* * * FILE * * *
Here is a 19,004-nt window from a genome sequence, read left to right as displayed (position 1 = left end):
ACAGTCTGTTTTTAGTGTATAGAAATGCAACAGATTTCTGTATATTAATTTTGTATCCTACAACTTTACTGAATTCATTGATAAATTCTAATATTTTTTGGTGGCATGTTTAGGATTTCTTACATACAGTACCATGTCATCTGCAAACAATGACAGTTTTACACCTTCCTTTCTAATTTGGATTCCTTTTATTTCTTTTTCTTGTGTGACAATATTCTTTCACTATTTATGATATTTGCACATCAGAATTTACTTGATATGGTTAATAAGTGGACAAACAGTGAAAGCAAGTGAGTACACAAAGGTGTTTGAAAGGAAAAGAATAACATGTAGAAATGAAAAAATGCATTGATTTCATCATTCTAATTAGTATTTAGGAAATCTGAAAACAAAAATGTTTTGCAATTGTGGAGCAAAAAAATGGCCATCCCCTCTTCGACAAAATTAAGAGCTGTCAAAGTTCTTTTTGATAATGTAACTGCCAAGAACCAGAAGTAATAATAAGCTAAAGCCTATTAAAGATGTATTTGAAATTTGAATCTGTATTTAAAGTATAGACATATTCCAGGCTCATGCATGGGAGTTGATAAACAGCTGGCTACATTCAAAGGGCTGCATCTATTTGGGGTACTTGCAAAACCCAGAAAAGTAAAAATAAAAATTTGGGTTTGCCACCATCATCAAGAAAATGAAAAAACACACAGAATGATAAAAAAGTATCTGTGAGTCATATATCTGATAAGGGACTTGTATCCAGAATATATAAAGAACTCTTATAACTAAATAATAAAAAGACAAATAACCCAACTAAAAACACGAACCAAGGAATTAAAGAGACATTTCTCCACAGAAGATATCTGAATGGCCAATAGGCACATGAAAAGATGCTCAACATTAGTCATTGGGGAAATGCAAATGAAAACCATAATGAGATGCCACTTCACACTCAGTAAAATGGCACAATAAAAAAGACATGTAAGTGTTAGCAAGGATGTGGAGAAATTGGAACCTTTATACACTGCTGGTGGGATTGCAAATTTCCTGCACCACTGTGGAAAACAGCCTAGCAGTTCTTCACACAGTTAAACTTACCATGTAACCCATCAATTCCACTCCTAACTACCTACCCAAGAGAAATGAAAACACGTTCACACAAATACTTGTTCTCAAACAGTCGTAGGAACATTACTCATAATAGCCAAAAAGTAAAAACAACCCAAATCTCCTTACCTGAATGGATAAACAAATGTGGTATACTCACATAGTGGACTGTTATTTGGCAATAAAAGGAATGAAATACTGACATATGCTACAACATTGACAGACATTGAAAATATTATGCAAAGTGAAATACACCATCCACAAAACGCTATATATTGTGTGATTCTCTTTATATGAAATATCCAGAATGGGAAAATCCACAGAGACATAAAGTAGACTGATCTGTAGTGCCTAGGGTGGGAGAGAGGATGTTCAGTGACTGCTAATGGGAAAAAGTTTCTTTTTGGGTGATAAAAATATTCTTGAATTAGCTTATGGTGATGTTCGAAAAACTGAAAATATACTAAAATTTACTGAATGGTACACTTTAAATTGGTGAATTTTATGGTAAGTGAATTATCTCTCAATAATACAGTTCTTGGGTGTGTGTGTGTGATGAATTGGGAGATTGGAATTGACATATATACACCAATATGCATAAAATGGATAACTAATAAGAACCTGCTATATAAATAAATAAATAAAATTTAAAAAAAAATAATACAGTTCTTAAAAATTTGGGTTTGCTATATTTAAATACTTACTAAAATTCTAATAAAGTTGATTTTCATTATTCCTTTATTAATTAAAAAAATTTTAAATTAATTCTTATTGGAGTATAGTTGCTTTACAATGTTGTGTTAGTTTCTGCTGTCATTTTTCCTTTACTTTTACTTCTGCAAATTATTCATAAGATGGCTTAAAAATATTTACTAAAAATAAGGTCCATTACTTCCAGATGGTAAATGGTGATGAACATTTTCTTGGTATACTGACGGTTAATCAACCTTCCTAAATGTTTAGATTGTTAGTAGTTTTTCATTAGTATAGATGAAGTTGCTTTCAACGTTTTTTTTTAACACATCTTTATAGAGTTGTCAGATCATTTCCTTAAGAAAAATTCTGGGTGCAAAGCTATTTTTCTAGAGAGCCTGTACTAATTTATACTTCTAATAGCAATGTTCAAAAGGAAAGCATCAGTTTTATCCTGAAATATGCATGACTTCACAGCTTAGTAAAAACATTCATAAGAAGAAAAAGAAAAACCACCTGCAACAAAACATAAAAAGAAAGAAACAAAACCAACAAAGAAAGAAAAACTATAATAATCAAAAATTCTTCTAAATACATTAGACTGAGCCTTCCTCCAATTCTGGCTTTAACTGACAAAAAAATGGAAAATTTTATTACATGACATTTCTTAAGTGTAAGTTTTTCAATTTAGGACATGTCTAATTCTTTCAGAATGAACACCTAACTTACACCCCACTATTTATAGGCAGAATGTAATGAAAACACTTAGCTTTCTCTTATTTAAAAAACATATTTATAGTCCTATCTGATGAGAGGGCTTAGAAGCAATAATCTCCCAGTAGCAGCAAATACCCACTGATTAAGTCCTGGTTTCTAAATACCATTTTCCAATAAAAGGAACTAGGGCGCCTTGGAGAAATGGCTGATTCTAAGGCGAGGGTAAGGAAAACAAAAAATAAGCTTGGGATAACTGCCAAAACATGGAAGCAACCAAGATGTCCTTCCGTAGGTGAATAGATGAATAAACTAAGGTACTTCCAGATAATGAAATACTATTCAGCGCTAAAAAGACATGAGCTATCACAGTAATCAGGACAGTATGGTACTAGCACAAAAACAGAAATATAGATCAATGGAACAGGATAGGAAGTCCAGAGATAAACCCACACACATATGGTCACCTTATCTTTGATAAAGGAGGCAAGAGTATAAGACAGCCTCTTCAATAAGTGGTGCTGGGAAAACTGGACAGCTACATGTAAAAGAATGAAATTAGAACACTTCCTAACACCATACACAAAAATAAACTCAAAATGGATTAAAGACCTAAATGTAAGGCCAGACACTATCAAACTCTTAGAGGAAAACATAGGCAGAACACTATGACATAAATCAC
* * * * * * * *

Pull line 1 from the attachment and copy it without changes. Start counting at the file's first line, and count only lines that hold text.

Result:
Here is a 19,004-nt window from a genome sequence, read left to right as displayed (position 1 = left end):